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In case you haven’t noticed, healing spices are all the rage nowadays – especially turmeric. You’ve probably had a jar of it in the back of your spice cabinet, but never really paid attention until now. Turmeric exploded in popularity in the past year or so, partially due to its bright yellow hue that looks great in Instagram photos, but also largely in part owed to its major anti-inflammatory properties and other health benefits. Let’s explore the latest superfood craze more thoroughly.
Even though turmeric is attracting a lot of interest now, it’s been used medicinally for over 4,500 years. It is part of the ginger family (Zingiberaceae), along with ginger and cardamom. Turmeric is native to India and Southeast Asia where it’s mostly used for medicinal purposes such as healing wounds, blemishes, and even smallpox. Due to its vibrant color, turmeric was also used as a dye for clothing, most recognizably in the robes of Buddhist monks.
The main nutrients that make turmeric valuable are iron, potassium, B6, Vitamin C, and the most talked-about benefit, curcumin. Curcumin is one of three curcuminoids found in turmeric. It’s a potent anti-inflammatory agent that can reduce inflammation and may even play a role in cancer treatment. Curcumin has been shown to reduce the alteration and spread of tumors and various cancers. However, typical turmeric root contains about 2 to 5 percent curcumin, so anyone taking a generic powdered turmeric root product would need a large amount to get any of the curcumin benefits.
Your gastrointestinal tract cannot easily absorb curcumin, so to reap the actual health benefits of curcumin, taking curcumin extract is recommended over ingesting large amounts of turmeric. What’s another way to get the benefits of curcumin? Eat turmeric with black pepper. Black pepper has piperine – which gives black pepper its pungency – and paired with turmeric, it can increase the bioavailability of the curcumin by 2000 percent!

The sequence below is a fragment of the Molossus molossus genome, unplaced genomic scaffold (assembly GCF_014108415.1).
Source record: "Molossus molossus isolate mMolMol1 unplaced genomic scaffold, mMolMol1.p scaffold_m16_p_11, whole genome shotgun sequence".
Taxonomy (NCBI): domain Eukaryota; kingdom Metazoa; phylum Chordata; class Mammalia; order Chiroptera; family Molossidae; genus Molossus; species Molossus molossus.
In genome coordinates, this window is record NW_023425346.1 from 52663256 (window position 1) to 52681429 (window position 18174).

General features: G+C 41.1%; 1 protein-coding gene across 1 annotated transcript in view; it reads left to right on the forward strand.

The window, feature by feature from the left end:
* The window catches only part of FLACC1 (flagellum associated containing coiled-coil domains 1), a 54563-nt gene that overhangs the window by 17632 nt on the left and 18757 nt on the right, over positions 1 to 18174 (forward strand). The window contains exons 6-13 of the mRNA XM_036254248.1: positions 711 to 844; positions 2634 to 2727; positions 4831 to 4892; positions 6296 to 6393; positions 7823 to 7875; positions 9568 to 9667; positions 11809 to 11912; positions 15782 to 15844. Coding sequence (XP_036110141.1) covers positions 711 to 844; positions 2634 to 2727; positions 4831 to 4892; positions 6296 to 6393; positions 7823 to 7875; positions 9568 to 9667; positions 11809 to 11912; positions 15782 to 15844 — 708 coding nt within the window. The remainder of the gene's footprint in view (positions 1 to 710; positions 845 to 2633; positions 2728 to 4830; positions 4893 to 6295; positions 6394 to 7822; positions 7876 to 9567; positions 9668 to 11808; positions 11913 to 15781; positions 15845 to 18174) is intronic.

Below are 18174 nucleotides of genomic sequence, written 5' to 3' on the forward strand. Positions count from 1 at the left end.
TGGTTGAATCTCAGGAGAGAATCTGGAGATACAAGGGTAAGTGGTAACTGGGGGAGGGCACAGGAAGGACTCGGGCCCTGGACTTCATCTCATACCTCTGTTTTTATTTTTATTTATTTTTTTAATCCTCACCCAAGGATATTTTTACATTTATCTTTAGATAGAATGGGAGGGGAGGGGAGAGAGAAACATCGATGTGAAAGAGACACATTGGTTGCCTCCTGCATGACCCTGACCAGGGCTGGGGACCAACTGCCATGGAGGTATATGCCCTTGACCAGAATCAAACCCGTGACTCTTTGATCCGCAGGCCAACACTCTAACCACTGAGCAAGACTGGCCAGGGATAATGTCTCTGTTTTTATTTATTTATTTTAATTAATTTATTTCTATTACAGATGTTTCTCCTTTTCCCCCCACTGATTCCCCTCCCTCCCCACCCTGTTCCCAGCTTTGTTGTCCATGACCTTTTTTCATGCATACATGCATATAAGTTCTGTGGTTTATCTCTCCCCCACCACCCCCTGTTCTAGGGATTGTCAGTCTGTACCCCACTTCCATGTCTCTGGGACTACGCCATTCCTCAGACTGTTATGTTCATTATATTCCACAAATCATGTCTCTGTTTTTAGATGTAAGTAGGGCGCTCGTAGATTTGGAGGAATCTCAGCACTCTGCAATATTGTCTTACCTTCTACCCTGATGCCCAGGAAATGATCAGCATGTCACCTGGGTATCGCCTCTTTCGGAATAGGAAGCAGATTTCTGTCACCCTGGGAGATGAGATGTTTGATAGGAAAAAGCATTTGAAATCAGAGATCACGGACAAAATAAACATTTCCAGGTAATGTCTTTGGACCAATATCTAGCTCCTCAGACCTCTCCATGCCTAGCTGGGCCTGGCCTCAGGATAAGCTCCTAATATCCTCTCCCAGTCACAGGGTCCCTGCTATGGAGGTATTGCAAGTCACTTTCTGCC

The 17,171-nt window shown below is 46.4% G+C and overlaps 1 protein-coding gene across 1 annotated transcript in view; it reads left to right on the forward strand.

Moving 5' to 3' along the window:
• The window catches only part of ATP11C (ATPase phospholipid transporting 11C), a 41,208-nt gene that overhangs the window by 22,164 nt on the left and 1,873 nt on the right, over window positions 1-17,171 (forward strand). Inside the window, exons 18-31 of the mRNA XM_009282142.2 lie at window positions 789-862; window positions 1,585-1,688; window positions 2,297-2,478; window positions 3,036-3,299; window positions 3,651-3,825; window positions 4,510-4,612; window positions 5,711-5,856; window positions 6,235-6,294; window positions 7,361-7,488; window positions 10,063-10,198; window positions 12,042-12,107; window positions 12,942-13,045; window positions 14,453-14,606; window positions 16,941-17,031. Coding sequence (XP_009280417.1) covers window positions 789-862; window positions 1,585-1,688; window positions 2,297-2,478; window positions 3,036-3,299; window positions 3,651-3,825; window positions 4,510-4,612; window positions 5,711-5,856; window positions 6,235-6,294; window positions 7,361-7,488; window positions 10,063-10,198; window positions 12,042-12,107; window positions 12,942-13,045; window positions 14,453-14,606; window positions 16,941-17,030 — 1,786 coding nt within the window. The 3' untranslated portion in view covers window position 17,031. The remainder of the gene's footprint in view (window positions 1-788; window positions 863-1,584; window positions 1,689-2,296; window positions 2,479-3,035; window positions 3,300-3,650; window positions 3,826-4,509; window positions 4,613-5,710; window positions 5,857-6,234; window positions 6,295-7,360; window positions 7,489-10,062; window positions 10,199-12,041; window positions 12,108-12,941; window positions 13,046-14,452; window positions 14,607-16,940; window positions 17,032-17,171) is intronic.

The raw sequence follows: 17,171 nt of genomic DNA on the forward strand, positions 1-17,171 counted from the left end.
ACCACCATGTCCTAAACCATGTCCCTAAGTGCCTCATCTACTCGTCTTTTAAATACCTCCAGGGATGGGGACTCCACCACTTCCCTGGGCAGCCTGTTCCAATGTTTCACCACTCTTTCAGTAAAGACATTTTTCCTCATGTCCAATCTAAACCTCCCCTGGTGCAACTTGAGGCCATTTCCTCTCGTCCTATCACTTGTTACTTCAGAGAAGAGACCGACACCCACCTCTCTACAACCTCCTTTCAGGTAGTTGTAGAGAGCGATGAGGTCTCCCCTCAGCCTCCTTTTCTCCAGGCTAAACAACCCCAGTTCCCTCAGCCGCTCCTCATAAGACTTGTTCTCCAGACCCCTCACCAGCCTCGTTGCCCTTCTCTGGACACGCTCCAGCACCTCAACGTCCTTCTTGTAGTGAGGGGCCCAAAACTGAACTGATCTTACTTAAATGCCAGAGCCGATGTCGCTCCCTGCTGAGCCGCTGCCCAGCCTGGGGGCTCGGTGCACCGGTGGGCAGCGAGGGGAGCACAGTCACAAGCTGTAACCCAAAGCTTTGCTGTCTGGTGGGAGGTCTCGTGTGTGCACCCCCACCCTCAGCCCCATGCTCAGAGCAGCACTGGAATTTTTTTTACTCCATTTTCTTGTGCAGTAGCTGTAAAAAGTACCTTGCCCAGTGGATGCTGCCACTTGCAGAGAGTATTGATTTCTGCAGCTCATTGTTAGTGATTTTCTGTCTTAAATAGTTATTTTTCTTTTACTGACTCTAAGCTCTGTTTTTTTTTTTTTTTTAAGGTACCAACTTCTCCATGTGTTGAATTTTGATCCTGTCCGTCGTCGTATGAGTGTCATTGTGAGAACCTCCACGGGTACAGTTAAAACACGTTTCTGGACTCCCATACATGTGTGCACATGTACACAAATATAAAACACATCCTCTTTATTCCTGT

The health benefits turmeric provides are plentiful. Turmeric is known as a great anti-inflammatory aid, helping in injury support and arthritis. It’s been shown to aid in digestive health issues, such as acid reflux, gas and bloating, as well as lower blood sugar and support brain health. Turmeric also helps with depression by boosting serotonin in the brain, and the nutrient curcumin found in turmeric can help lower the risks of certain tumors and cancers.
Cooking with turmeric is a great way to increase your consumption of it. Making a chicken or fish dish with turmeric and black pepper or some kind of curry blend, for example, is a delicious way to consume turmeric. You can mix ground turmeric into rice or roasted vegetables or add it to egg scrambles or omelets. It can also be taken as a supplement, in liquid drops that can be blended into a tea or in a golden milk latte.
If you have yet to add turmeric to your diet, here’s your sign to try it! This spice has a long list of nutrients and health properties that you can benefit from, and it adds a unique and bold flavor to a variety of dishes, as well as your next smoothie.
Carrie Gabriel studied nutrition at California State University-Los Angeles and got her RDN through the Coordinated Dietetics Program there. She works as a dietitian for different corporate wellness companies, creating recipes for cooking demos and content for nutrition seminars.
She created her company, Steps2Nutrition, in 2012 in hopes of working more one on one with busy professionals and their specific nutritional needs. She has an advanced certification in weight management and specializes in gluten and dairy free meal preparation for various clients.
You can find some of Carrie’s healthy and delicious recipes and meal tips on her website, www.steps2nutrition.com, and on her Instagram and Twitter account, @steps2nutrition.